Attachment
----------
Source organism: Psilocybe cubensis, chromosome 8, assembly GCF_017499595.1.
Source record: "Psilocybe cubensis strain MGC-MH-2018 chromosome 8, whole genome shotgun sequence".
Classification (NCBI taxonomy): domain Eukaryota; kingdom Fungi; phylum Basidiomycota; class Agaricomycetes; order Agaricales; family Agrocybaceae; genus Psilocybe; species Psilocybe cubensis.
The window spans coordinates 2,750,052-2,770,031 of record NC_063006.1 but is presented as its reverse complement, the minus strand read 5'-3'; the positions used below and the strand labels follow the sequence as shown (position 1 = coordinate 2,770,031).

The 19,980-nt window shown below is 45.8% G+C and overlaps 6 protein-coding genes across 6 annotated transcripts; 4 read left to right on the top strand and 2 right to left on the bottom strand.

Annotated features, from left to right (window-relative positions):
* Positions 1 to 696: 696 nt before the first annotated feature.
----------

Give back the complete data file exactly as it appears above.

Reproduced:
Source organism: Psilocybe cubensis, chromosome 8, assembly GCF_017499595.1.
Source record: "Psilocybe cubensis strain MGC-MH-2018 chromosome 8, whole genome shotgun sequence".
Classification (NCBI taxonomy): domain Eukaryota; kingdom Fungi; phylum Basidiomycota; class Agaricomycetes; order Agaricales; family Agrocybaceae; genus Psilocybe; species Psilocybe cubensis.
The window spans coordinates 2,750,052-2,770,031 of record NC_063006.1 but is presented as its reverse complement, the minus strand read 5'-3'; the positions used below and the strand labels follow the sequence as shown (position 1 = coordinate 2,770,031).

The 19,980-nt window shown below is 45.8% G+C and overlaps 6 protein-coding genes across 6 annotated transcripts; 4 read left to right on the top strand and 2 right to left on the bottom strand.

Annotated features, from left to right (window-relative positions):
* Positions 1 to 696: 696 nt before the first annotated feature.